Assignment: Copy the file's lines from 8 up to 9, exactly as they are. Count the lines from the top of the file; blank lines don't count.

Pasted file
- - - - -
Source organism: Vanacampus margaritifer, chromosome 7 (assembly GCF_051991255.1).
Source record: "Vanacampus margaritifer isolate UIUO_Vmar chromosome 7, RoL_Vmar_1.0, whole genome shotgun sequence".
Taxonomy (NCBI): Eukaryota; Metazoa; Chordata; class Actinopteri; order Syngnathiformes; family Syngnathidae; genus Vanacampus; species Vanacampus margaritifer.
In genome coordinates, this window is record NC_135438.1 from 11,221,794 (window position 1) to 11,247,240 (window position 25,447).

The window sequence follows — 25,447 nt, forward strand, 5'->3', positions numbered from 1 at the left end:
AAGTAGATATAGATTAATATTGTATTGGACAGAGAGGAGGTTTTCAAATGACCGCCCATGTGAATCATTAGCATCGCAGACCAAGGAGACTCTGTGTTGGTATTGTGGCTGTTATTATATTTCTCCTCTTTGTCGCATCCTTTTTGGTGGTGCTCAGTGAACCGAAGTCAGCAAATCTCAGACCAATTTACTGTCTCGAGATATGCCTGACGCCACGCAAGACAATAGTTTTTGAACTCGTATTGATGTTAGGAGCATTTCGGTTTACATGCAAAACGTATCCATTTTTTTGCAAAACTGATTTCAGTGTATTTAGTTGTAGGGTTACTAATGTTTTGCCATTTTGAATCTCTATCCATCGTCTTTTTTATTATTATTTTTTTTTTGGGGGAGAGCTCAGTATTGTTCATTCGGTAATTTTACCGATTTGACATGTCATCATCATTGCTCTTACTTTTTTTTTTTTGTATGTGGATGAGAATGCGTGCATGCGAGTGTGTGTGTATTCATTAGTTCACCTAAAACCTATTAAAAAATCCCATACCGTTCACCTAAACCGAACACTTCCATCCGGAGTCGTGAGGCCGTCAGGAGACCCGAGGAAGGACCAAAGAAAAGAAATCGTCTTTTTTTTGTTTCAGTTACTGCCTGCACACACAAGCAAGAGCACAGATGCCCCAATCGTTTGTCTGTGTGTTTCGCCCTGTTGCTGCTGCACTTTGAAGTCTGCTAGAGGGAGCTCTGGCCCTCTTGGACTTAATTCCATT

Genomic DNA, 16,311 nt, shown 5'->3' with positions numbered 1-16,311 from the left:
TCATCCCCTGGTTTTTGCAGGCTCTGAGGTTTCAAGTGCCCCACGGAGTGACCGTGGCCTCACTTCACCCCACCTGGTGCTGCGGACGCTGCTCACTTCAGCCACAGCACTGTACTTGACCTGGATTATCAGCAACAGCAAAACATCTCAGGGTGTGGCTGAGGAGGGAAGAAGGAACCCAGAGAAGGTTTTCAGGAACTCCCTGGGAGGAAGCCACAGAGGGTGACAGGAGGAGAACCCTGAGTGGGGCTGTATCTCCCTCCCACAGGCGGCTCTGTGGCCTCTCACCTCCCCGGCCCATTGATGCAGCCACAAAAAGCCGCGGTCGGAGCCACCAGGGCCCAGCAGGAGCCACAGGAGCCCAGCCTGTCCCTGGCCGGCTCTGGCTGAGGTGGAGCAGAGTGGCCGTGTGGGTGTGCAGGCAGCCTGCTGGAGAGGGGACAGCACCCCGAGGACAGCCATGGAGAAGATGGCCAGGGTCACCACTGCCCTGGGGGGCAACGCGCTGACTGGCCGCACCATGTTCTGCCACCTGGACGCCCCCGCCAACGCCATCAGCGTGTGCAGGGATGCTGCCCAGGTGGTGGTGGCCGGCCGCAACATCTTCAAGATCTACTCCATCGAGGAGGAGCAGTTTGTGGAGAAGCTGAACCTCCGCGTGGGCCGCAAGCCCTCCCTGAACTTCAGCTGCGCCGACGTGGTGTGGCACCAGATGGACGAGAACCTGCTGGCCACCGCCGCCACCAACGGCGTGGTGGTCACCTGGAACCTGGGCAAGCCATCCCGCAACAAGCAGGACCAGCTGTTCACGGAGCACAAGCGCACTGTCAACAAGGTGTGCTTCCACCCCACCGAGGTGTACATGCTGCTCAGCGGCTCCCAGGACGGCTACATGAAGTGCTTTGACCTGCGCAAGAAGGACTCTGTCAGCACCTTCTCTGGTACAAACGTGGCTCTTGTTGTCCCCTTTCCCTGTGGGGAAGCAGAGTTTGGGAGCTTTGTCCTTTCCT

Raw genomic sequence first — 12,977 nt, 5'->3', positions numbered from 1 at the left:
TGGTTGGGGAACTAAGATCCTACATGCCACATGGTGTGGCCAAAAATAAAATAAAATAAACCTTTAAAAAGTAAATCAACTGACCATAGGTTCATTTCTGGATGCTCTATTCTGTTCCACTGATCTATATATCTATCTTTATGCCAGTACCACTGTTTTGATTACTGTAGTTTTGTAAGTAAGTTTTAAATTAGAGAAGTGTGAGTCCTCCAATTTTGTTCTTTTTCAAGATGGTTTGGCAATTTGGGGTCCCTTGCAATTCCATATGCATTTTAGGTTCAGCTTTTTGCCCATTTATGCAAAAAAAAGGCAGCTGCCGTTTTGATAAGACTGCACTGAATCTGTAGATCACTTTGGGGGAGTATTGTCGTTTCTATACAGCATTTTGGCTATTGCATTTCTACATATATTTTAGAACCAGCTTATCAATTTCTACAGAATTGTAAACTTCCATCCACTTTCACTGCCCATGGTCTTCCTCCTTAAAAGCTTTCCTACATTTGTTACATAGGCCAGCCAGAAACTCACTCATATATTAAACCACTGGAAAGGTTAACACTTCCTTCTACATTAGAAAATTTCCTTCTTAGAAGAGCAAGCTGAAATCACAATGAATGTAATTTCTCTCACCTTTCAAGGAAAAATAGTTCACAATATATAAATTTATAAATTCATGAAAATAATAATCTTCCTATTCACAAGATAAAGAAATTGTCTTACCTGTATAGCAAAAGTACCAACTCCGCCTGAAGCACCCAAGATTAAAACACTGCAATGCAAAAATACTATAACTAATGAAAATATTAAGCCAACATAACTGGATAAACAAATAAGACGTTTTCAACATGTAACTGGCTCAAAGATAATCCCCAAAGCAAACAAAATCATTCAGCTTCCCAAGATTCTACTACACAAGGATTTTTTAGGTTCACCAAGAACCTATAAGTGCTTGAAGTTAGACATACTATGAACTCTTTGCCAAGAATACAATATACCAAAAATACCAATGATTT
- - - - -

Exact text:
TCATCCCCTGGTTTTTGCAGGCTCTGAGGTTTCAAGTGCCCCACGGAGTGACCGTGGCCTCACTTCACCCCACCTGGTGCTGCGGACGCTGCTCACTTCAGCCACAGCACTGTACTTGACCTGGATTATCAGCAACAGCAAAACATCTCAGGGTGTGGCTGAGGAGGGAAGAAGGAACCCAGAGAAGGTTTTCAGGAACTCCCTGGGAGGAAGCCACAGAGGGTGACAGGAGGAGAACCCTGAGTGGGGCTGTATCTCCCTCCCACAGGCGGCTCTGTGGCCTCTCACCTCCCCGGCCCATTGATGCAGCCACAAAAAGCCGCGGTCGGAGCCACCAGGGCCCAGCAGGAGCCACAGGAGCCCAGCCTGTCCCTGGCCGGCTCTGGCTGAGGTGGAGCAGAGTGGCCGTGTGGGTGTGCAGGCAGCCTGCTGGAGAGGGGACAGCACCCCGAGGACAGCCATGGAGAAGATGGCCAGGGTCACCACTGCCCTGGGGGGCAACGCGCTGACTGGCCGCACCATGTTCTGCCACCTGGACGCCCCCGCCAACGCCATCAGCGTGTGCAGGGATGCTGCCCAGGTGGTGGTGGCCGGCCGCAACATCTTCAAGATCTACTCCATCGAGGAGGAGCAGTTTGTGGAGAAGCTGAACCTCCGCGTGGGCCGCAAGCCCTCCCTGAACTTCAGCTGCGCCGACGTGGTGTGGCACCAGATGGACGAGAACCTGCTGGCCACCGCCGCCACCAACGGCGTGGTGGTCACCTGGAACCTGGGCAAGCCATCCCGCAACAAGCAGGACCAGCTGTTCACGGAGCACAAGCGCACTGTCAACAAGGTGTGCTTCCACCCCACCGAGGTGTACATGCTGCTCAGCGGCTCCCAGGACGGCTACATGAAGTGCTTTGACCTGCGCAAGAAGGACTCTGTCAGCACCTTCTCTGGTACAAACGTGGCTCTTGTTGTCCCCTTTCCCTGTGGGGAAGCAGAGTTTGGGAGCTTTGTCCTTTCCT

Raw genomic sequence first — 12,977 nt, 5'->3', positions numbered from 1 at the left: